9th Sept 2008 - Sanctions against employers of Illegally Staying Third Country Nationals

Delivered by Derek Clark on 9 September 2008

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Speech to Employment Committee Brussels 9th Sept 2008 Debate: Sanctions against employers of Illegally Staying Third Country Nationals.

Mr President I am all in favour of dealing with illegal immigrant workers but not this way. It proposes that all employers in a chain can be held liable if there is just one illegal immigrant elsewhere in the chain, made clear in amendments 59 and 60. To give an example. An illegal worker is found picking fruit or veg in a field so the gang master and the farmer are liable for prosecution.

Well and good but it looks like the haulier who takes the produce away, the packager, the wholesaler and the shop or supermarket can also be held liable. Worse, if a shop is employing an illegal worker it means that the farmer at the bottom of the chain could be prosecuted, which is obviously unjust. You can not punish some one who has complied with the law for what has happened afterwards. It will turn employers into spies as they try to check on each other to stay clear. It will certainly ruin the relationships of trust which exist between the links in these chains. But this new legislation only applies to businesses.

Non profit organisations like charities and Non Government Organisations are to be exempt. But some NGOs help illegal immigrants and get an EU subsidy to do so. This is hypocrisy, it is a clear attack on employers and it will hit small businesses especially, they can not afford the staff to check it out, whereas a big business can. In the UK the Home Office admitted some time ago that there were hundreds, if not thousands, of illegal workers in their departments. How can you punish a government?- mind you, with our government it may not be a bad idea.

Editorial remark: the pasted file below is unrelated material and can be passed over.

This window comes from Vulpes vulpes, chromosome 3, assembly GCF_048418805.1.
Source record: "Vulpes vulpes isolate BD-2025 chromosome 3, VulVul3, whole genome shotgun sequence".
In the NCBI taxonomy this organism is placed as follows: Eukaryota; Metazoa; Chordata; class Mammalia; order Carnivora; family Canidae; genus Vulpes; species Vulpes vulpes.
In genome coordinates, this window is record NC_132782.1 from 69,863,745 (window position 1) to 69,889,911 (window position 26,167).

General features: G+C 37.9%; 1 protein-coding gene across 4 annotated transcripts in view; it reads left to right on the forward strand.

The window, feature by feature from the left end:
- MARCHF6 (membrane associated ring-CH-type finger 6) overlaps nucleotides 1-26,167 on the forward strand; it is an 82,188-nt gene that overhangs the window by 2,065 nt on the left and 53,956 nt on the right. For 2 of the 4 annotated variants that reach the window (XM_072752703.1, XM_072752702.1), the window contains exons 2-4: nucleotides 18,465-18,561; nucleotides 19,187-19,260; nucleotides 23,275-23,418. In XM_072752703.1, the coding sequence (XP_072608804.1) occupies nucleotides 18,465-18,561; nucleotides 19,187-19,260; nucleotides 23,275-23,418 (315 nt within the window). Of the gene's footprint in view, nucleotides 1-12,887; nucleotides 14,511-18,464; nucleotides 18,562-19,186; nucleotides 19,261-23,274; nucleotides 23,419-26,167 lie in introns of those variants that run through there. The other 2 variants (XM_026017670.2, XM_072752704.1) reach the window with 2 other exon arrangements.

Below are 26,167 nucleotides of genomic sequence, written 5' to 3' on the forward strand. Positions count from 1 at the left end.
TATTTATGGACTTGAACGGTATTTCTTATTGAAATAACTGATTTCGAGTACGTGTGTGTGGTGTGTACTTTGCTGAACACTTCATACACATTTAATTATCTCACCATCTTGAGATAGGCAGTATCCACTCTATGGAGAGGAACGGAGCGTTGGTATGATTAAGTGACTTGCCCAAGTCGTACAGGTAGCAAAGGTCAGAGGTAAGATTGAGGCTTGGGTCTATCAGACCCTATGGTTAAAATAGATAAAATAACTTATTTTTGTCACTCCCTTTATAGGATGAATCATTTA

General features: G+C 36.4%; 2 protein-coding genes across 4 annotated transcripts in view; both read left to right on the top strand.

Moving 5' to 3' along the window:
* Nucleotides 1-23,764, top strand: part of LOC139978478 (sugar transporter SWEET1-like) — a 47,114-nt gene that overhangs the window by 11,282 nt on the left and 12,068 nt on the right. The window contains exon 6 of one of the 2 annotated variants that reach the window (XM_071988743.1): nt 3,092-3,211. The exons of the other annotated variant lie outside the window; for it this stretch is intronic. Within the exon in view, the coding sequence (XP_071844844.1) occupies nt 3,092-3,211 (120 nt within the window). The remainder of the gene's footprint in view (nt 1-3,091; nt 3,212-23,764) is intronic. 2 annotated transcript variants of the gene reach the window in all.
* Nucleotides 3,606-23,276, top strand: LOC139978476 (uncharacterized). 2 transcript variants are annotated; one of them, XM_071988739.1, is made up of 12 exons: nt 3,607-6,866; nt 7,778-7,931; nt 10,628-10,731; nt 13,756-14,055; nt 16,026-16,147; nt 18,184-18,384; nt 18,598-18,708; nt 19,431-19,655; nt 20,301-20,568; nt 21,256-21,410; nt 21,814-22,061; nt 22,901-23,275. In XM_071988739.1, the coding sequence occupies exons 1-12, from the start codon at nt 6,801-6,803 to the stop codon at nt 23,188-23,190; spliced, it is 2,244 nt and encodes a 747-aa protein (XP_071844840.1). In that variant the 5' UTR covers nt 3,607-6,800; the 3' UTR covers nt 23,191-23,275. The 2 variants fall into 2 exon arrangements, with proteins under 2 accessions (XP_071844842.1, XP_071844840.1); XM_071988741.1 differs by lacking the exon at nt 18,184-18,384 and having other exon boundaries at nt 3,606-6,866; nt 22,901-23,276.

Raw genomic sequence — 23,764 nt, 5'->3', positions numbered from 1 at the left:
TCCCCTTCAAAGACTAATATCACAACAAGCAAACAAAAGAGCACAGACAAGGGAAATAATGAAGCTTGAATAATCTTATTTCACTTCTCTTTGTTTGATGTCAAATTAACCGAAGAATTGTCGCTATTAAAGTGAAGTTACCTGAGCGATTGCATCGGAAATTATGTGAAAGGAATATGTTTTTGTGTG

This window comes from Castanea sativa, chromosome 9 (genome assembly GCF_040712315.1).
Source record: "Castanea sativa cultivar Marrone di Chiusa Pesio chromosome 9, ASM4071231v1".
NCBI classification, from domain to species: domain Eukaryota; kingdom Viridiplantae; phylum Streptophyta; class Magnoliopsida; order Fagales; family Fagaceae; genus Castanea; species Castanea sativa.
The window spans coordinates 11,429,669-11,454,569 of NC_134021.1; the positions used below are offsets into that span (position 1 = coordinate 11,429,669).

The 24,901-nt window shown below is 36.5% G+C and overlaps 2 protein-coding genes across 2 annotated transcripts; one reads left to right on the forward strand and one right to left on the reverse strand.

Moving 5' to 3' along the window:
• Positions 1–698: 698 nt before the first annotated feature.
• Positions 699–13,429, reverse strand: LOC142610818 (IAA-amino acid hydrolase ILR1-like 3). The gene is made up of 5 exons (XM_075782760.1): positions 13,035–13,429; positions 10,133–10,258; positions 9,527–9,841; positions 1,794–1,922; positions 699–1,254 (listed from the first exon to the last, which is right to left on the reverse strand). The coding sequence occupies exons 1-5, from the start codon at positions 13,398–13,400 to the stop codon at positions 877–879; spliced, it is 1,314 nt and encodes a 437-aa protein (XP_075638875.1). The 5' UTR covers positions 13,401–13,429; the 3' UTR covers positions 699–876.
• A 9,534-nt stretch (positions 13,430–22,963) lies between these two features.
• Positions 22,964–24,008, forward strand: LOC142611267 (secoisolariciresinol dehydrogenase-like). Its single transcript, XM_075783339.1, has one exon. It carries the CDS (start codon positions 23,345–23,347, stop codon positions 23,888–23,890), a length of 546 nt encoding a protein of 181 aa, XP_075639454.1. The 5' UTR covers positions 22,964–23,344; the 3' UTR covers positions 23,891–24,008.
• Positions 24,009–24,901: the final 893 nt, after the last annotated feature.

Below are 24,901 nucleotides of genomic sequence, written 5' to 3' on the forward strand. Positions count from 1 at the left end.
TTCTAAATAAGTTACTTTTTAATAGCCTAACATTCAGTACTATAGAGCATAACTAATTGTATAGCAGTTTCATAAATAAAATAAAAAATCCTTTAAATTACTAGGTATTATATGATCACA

Among the amendments it states that it will be a criminal offence to employ an illegal worker. We come to the really crazy parts. Amendment 82 says that the illegal work should not invalidate a contract or employment relationship. How on earth could a contract continue if the employer is in jail, not to say the employment relationship? Now all of this is about third country nationals and you don't seem to have a problem with masses of workers milling around the EU.That is in spite of the ECJ rulings about the employment of workers which break the minimum wage requirements of several countries and which has made you all so angry.

This proposal is clearly all about EU protectionism. Finally, it says that there shall be no sanctions against those who provide assistance to third country nationals for facilitating their unauthorised presence. So the people traffickers will get away with it. These are the very people you should be going after, those who forge passports to get people in, or those who carry illegals in the back of a lorry. You should be trying to stop illegal immigrants at the point of entry.

This whole proposal is a mess, it should be discarded.

Derek Clark MEP Brussels 9th Sept 2008